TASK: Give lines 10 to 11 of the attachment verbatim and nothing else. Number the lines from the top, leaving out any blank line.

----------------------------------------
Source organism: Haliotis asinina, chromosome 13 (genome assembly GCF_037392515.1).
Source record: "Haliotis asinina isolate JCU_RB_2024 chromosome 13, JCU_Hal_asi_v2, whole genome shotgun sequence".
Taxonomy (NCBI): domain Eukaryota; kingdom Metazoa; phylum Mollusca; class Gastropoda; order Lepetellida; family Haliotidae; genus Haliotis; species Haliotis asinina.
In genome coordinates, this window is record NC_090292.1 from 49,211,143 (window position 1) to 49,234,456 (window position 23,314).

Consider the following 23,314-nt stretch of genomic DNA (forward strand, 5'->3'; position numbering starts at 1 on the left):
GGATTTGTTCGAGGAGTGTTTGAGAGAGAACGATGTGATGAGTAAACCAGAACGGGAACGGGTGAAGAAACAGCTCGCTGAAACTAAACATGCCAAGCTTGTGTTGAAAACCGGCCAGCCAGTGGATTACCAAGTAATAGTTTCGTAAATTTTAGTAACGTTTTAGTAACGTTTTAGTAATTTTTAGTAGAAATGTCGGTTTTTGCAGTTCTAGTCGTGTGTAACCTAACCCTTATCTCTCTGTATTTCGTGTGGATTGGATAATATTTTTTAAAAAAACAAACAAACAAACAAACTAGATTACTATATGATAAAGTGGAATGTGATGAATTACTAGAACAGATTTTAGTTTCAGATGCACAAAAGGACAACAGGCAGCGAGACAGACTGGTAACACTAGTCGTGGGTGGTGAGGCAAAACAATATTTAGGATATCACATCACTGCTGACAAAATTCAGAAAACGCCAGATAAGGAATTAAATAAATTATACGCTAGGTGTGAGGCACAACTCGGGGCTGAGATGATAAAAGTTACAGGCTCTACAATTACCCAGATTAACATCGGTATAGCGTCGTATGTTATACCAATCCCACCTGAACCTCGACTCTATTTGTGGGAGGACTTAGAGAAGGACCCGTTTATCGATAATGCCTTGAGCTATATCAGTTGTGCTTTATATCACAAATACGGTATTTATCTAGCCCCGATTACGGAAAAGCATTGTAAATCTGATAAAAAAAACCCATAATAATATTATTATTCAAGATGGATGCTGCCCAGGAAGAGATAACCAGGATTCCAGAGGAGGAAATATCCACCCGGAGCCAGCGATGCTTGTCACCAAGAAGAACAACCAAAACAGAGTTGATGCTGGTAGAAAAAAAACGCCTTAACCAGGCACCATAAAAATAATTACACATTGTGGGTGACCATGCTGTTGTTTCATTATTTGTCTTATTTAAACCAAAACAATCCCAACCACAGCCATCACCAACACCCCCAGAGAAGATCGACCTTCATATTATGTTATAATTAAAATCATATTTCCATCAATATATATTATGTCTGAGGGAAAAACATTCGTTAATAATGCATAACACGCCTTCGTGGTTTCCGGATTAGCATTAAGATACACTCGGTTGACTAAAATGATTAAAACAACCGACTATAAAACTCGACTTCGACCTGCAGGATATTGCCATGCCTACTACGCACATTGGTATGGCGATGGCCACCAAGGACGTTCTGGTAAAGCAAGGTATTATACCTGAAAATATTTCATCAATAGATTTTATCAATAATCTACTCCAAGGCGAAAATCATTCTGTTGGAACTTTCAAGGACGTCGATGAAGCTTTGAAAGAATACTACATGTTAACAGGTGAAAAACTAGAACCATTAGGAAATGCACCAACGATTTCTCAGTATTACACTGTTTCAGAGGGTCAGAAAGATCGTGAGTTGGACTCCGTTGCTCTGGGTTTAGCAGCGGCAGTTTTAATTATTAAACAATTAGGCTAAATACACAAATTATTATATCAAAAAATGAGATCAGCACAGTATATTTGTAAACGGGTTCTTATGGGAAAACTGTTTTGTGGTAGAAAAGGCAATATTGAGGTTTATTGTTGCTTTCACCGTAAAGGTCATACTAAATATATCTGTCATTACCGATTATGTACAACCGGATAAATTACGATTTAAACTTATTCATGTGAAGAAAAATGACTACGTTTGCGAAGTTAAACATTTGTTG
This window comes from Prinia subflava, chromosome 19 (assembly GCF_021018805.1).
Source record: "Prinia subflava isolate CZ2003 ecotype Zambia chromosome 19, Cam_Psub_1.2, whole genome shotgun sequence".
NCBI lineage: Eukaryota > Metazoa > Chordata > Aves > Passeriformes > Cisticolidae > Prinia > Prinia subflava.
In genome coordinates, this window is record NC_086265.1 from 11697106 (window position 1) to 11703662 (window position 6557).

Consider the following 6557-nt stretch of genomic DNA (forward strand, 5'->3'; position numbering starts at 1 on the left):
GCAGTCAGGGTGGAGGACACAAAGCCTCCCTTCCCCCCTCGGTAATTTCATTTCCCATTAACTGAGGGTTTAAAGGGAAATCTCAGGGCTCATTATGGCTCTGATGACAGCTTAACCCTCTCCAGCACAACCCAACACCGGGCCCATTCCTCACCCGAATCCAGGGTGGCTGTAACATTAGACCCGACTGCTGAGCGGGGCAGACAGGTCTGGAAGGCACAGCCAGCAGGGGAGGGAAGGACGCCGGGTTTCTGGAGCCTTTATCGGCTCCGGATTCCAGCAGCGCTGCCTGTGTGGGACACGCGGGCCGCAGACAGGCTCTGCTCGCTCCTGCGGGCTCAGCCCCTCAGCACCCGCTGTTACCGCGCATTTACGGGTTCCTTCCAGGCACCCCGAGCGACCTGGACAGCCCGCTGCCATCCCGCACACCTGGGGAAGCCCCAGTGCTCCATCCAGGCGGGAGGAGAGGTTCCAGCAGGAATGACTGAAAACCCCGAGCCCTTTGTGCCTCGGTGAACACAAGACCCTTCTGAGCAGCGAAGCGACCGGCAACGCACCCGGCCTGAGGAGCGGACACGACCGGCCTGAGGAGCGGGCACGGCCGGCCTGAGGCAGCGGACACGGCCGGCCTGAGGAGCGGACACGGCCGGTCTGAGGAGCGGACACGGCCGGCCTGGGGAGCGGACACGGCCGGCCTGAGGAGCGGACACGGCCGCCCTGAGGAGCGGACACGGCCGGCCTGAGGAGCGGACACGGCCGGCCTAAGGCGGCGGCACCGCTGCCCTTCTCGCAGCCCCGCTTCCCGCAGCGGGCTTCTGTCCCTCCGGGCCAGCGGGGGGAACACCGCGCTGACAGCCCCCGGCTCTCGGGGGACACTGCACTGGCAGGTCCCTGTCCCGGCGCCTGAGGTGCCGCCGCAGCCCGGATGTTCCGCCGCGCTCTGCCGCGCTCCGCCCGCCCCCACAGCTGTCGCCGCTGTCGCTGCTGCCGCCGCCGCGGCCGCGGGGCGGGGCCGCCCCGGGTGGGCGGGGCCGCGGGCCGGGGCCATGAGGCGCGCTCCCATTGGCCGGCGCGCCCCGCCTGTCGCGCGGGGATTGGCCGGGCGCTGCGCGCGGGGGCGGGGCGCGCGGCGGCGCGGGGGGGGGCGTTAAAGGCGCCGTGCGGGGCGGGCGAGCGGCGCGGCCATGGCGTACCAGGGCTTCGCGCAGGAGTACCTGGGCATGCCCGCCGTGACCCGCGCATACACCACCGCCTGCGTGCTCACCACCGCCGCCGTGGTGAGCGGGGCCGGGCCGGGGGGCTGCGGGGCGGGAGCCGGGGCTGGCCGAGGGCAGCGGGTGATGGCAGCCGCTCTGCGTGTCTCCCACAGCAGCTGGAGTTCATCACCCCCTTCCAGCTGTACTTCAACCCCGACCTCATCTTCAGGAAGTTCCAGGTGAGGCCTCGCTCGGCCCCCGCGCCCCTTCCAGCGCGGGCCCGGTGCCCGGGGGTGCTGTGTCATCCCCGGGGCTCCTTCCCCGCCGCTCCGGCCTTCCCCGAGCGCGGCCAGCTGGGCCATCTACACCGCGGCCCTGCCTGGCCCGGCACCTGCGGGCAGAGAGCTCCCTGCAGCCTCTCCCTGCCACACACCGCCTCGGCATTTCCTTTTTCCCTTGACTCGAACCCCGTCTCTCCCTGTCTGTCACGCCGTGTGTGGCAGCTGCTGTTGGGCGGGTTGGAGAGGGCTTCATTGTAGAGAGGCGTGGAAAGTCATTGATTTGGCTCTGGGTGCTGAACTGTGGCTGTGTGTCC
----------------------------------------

In genome coordinates, this window is record NC_086265.1 from 11697106 (window position 1) to 11703662 (window position 6557).

Consider the following 6557-nt stretch of genomic DNA (forward strand, 5'->3'; position numbering starts at 1 on the left):